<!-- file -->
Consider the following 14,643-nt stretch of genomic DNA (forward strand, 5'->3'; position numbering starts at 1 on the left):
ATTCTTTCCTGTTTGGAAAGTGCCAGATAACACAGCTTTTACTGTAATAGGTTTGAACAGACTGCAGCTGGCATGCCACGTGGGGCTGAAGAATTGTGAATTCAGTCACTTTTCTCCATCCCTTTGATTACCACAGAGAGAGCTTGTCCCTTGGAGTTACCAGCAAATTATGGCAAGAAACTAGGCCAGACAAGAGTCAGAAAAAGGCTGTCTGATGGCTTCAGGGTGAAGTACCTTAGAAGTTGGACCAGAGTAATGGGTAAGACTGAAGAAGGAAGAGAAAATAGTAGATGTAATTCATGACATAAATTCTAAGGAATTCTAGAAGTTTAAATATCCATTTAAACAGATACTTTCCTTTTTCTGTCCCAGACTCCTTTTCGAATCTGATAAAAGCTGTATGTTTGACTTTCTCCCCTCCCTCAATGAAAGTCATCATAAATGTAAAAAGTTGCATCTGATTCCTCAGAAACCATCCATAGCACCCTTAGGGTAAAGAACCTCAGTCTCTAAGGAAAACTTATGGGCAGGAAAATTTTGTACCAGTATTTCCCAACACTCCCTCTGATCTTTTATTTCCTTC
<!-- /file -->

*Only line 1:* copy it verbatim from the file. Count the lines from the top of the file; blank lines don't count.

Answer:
Consider the following 14,643-nt stretch of genomic DNA (forward strand, 5'->3'; position numbering starts at 1 on the left):